China, U.S. File WTO Complaints over Tariffs

Today, China has filed another complaint with the World Trade Organization (WTO) in response to the Trump administration’s recently published list of $200 billion worth of Chinese products upon which it wants to implement a 10 percent tariff. That list includes plywood, metals and pigments, enamels and polishes used in the glass industry. Glass frit and other float glass products are also included in the preliminary list.

The U.S. also filed complaints with the WTO today. It filed five separate complaints against Canada, China, the European Union (EU), Mexico and Turkey in response to tariffs each imposed in response to U.S. aluminum and steel tariffs.

“The actions taken by the President are wholly legitimate and fully justified as a matter of U.S. law and international trade rules. Instead of working with us to address a common problem, some of our trading partners have elected to respond with retaliatory tariffs designed to punish American workers, farmers and companies,” said U.S. trade representative Robert Lighthizer in a statement. “These tariffs appear to breach each WTO Member’s commitments under the WTO Agreement. The United States will take all necessary actions to protect our interests, and we urge our trading partners to work constructively with us on the problems created by massive and persistent excess capacity in the steel and aluminum sectors.”

China filed a complaint with the WTO in April over U.S. steel and aluminum tariffs. On July 9, Switzerland filed a request for consultations with the WTO over these tariffs, which went into effect for the EU on June 1 after President Trump did not extend an earlier exemption. The Russian Federation, India, the EU, Canada, Mexico and Norway have also filed for consultations over the steel and aluminum tariffs since China’s original filing.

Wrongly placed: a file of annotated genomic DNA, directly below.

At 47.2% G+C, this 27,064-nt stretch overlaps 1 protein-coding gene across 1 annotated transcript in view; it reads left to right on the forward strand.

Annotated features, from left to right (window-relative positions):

The U.S. has expressed doubt that the WTO can handle the trade dispute.

At a WTO meeting about the organization’s review of China’s trade policies, Ambassador Dennis Shea said, “It is clear, moreover, that the WTO currently does not offer all of the tools necessary to remedy this situation.”

He cited the need to create new rules to address the unique situation, which would be a complicated process. Shea then defended the tariffs.

“The United States notes that, for many years, it tried to work cooperatively with China through extensive bilateral engagement. As we look back on that engagement, we find no indication that China has been prepared to make the fundamental changes that would be necessary to bring its trade and investment regime into alignment with the regimes of other WTO Members,” he said. “Going forward, the best solution is for China finally to take the initiative to fully and effectively embrace open, market-oriented policies. China knows what needs to be done, and we urge China to take that route.

A statement from China’s Ministry of Commerce published on July 12 reads: “It is fair to say that this largest trade war in the economic history waged by the U.S. is not a trade war between the U.S. and China, but a global trade war. Such U.S. practices will drag the world economy into the ‘cold war trap’, ‘recession trap’, ‘anti-contract trap’ and ‘the trap of uncertainty’, seriously worsen global economic and trade environment, destroy global industrial chain and value chain, hinder global economy recovery, trigger global market fluctuations and hurt the interests of numerous multinationals and average customers in the world.”

The White House has said that the proposed tariffs are in response to an investigation into alleged intellectual property infringement by the Chinese.

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